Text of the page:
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Thread: QNH and QFE

  1. #1
    Member Dojo's Avatar
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    QNH and QFE

    I made a post about this in the private trainee forum, and I've gotten a lot of questions/messages about this, so hopefully I'm going to clear up any confusion. These terms get mixed up all the time in the DCS universe, and we often give each other bad information. I will not discuss QNE and QFF, you don't really need either of them in DCS. If you're academically curious about those, there are plenty of guides/calculators on the Internet. This will be focused on the DCS pilot.

    First, QFE. QFE means QField Elevation. What's TRICKY about that, is what "Field Elevation" refers to. It is NOT the elevation of the airfield above MSL, as is commonly mistaken. It is the elevation of your AIRFRAME above the particular field. If anyone or an ATC gives you the QFE, what they are giving you is the pressure value for your altimeter, that will make your altimeter read ZERO when you are on the ground at that particular airfield.

    This is also the value that AI ATC will give you when you are about to take off, and it is the value that the AI ATC will give you when you request inbound to a particular airfield. So it has lots of value with respect to the particular airfield you are at, but nothing else.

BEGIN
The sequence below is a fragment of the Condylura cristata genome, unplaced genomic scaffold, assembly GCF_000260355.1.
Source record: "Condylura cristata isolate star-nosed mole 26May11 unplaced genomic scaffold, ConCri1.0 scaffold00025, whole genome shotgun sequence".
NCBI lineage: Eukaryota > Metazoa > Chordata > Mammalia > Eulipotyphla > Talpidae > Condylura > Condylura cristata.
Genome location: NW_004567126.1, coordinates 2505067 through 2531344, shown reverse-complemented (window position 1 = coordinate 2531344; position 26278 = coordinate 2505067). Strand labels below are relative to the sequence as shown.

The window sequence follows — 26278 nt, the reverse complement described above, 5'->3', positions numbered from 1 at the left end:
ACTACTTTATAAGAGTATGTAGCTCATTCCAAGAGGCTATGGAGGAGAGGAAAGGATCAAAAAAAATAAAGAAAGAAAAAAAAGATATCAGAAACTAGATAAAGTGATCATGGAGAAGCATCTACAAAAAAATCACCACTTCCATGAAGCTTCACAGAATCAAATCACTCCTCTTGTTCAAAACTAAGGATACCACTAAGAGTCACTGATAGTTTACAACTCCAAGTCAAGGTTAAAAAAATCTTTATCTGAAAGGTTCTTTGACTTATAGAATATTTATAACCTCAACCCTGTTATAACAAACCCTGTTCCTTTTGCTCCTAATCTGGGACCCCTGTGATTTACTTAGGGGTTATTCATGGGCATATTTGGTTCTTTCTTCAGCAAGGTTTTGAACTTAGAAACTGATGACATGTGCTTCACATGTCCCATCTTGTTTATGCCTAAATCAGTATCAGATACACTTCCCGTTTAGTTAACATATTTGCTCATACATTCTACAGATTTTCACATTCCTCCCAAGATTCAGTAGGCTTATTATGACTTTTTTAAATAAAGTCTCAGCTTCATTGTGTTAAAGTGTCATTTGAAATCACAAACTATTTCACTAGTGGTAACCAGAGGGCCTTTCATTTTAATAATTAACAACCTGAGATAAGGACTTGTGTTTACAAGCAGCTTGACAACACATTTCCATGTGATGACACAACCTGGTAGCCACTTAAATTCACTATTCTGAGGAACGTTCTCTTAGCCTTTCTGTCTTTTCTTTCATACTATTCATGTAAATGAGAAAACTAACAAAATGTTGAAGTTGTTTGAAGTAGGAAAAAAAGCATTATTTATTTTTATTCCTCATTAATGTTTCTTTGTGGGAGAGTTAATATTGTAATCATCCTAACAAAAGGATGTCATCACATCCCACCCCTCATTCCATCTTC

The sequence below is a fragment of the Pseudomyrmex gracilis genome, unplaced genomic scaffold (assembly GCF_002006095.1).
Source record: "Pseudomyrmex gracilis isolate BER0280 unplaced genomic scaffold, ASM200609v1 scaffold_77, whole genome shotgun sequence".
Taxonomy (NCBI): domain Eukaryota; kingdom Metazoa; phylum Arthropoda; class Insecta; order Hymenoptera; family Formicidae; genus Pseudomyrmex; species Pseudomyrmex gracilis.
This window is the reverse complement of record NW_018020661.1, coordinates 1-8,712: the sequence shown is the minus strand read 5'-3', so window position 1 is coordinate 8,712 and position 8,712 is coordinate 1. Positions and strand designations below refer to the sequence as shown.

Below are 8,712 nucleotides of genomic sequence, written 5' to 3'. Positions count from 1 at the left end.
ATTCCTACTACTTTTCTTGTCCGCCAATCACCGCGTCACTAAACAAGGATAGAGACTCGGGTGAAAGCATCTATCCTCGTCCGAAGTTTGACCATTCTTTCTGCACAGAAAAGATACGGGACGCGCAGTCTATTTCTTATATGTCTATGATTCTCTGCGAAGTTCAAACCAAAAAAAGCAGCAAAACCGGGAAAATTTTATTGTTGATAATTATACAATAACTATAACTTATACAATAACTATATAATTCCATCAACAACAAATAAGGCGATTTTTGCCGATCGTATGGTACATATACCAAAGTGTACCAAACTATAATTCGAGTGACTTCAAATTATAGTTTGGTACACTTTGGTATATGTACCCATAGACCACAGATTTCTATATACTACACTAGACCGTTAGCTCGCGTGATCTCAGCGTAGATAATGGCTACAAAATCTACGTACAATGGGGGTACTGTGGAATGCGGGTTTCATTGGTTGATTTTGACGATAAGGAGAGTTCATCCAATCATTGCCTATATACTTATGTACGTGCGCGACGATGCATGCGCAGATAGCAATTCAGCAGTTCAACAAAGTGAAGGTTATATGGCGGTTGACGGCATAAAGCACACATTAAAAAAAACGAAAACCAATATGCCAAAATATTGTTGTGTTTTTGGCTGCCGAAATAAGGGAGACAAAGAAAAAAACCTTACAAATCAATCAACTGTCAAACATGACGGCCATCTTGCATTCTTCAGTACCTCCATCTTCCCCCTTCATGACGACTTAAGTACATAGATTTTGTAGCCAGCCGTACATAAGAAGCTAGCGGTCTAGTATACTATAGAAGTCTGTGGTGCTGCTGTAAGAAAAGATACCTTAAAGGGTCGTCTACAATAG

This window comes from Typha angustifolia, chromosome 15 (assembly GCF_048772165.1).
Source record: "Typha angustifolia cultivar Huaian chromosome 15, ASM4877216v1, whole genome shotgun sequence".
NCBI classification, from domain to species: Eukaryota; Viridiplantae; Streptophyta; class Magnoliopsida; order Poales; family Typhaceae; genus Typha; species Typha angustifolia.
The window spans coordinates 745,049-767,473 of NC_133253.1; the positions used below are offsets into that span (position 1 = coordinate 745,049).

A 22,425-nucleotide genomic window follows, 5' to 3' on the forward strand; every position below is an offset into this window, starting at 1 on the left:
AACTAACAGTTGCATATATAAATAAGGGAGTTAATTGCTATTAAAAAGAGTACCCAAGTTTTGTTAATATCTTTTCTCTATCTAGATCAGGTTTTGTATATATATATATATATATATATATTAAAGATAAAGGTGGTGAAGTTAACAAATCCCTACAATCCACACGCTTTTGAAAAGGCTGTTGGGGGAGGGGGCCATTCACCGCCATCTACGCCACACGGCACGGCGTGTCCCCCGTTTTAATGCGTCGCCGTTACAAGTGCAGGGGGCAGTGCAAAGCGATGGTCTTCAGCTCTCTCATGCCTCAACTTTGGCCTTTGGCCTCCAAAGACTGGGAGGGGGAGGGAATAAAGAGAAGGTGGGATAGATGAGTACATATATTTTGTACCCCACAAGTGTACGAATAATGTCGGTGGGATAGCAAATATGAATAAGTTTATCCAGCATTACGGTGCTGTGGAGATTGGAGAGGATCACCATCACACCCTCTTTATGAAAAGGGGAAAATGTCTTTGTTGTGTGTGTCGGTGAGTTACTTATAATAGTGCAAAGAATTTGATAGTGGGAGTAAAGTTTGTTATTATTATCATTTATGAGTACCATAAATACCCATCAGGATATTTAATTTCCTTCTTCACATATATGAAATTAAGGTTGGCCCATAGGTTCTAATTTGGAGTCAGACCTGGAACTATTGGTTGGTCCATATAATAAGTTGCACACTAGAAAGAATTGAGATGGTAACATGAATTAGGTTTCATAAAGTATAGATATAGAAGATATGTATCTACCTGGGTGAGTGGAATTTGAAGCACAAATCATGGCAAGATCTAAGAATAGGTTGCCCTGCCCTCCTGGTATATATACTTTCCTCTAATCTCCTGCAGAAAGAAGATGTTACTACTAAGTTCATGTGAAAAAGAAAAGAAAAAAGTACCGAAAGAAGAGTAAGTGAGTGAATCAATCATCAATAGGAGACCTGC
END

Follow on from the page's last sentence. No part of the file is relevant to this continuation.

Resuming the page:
This is NOT the value that the 476th uses, although DCS pilots will often ask each other "What's the QFE?". This is also NOT the value that the A10's systems are referenced to (the TAD, weapons, etc). Therefore, it has little value when you are not working at a particular airfield.

    The more useful value is QNH. QNH means QNautical Height. This is the elevation above Mean Sea Level (MSL). This is what your systems are referenced to, and it's what the 476th uses. Within DCS, you get this value by placing your aircraft on the runway at a given airfield, and turning the altimeter ALTITUDE and NOT the altimeter pressure to the airfield's elevation. You get the airfield's elevation from an airfield chart. (NOTE: runway's can have different elevations on each end).

    For example, suppose we're taxiing to runway 32 at Vaziani. The chart tells me the elevation is 1482ft, a fixed number. So I tune my altimeter's ALTITUDE to 1480ft (slightly lower is always better), and the resulting altimeter pressure MIGHT be 29.78. This resulting number is the QNH. In the real world, Atis or the ATC may supply this number. (it changes as the pressure changes, so it's not a constant, and neither is QFE for that matter).

    So if someone asks you for QNH in DCS world, the above is the proper procedure to get it. Remember that the AI ATC gives you QFE, not QNH.

    Also, QNH can be different in different regions, although the DCS modeling of this is questionable (i.e. it's roughly constant throughout the Georgia/Russia DCS map).

    There's nothing wrong with using QFE for VFR landings, it's just not otherwise as useful.

    (also note, when crossing above 10,000ft, it's common to set your altimeter to standard, or 29.92, and vice versa when descending below 10,000ft).

    I hope I've done a better job of clearing this up!
    Last edited by Dojo; 05Aug14 at 20:51.

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  3. #2
    76th vFS Pilot Griffin's Avatar
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    Good post Dojo, it certinaly is informative about the matter!

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